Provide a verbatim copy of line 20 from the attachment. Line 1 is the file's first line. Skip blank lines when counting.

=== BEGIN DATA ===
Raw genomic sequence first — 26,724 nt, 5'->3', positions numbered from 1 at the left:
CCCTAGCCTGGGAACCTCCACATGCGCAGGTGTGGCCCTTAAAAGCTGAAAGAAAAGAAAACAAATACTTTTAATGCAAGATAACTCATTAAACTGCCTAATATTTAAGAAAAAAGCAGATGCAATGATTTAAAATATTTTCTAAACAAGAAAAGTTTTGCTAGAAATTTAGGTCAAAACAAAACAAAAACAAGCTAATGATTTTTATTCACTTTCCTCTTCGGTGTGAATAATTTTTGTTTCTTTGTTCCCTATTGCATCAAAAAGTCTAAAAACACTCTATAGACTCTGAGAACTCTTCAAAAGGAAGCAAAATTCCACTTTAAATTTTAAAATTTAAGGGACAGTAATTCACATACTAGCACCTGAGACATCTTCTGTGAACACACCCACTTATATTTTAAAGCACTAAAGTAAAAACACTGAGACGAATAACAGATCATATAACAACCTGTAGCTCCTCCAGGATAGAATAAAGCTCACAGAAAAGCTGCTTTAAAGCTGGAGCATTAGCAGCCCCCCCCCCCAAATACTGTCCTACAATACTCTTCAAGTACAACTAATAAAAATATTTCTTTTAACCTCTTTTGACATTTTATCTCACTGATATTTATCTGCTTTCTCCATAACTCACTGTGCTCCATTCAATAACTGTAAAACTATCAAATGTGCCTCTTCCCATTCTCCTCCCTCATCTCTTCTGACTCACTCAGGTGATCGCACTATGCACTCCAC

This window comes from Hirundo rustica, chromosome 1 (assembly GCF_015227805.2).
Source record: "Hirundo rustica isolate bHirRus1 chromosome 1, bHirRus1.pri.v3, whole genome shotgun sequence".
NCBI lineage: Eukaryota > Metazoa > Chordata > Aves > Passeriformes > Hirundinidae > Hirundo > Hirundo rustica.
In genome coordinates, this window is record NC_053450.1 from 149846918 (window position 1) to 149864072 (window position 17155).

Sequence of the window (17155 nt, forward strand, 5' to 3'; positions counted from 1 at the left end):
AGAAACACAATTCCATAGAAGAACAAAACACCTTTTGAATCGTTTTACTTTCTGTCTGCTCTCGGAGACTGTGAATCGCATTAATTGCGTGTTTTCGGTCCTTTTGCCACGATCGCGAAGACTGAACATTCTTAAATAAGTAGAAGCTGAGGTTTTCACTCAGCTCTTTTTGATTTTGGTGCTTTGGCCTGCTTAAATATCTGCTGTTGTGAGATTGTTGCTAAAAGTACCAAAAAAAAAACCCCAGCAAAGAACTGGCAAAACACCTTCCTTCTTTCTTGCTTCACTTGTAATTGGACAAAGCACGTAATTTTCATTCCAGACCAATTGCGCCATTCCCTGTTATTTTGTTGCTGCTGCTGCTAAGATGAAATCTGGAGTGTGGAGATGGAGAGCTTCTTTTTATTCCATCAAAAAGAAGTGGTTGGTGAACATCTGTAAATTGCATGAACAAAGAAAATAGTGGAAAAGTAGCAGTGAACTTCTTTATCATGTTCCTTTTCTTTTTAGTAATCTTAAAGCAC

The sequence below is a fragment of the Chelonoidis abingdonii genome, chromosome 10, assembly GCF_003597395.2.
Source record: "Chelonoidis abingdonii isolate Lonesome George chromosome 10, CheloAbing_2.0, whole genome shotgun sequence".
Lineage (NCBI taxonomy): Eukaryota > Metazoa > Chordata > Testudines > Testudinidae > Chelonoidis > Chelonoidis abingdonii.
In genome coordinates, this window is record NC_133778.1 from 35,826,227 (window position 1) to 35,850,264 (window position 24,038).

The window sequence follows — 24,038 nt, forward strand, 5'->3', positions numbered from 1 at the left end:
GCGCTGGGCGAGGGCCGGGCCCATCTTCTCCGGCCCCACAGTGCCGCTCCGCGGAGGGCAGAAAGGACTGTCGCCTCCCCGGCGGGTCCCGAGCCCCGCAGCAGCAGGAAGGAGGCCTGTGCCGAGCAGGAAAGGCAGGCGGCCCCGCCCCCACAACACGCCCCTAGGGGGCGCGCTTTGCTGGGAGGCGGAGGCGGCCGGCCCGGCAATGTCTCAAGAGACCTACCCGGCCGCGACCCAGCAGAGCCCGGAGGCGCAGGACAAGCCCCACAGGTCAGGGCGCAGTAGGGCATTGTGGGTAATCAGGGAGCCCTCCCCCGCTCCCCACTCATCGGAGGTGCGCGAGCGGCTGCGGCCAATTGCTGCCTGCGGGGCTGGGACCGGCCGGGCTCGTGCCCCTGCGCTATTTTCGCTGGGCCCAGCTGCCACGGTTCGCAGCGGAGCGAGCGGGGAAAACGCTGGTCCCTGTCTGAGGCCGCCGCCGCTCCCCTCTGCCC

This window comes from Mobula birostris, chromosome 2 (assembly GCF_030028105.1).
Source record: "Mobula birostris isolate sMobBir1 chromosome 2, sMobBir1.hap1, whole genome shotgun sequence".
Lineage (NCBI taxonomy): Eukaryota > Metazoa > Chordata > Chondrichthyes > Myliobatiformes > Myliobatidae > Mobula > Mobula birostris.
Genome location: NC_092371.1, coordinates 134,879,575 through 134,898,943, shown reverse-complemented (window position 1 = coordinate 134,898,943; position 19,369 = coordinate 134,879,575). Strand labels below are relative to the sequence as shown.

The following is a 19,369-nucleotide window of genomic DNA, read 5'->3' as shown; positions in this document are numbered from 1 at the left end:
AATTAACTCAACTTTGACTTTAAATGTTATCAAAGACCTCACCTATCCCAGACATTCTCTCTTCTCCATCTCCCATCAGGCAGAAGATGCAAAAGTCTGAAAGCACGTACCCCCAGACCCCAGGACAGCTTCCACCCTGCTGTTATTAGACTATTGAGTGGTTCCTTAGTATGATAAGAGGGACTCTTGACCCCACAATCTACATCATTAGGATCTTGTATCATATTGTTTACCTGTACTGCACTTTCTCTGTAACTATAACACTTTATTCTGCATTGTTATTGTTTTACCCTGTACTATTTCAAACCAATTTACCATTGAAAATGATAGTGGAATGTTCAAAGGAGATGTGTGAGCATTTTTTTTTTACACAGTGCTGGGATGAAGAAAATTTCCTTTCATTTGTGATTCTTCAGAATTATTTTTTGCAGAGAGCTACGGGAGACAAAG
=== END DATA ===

AATTAACTCAACTTTGACTTTAAATGTTATCAAAGACCTCACCTATCCCAGACATTCTCTCTTCTCCATCTCCCATCAGGCAGAAGATGCAAAAGTCTGAAAGCACGTACCCCCAGACCCCAGGACAGCTTCCACCCTGCTGTTATTAGACTATTGAGTGGTTCCTTAGTATGATAAGAGGGACTCTTGACCCCACAATCTACATCATTAGGATCTTGTATCATATTGTTTACCTGTACTGCACTTTCTCTGTAACTATAACACTTTATTCTGCATTGTTATTGTTTTACCCTGTACTATTTCAAACCAATTTACCATTGAAAATGATAGTGGAATGTTCAAAGGAGATGTGTGAGCATTTTTTTTTTACACAGTGCTGGGATGAAGAAAATTTCCTTTCATTTGTGATTCTTCAGAATTATTTTTTGCAGAGAGCTACGGGAGACAAAG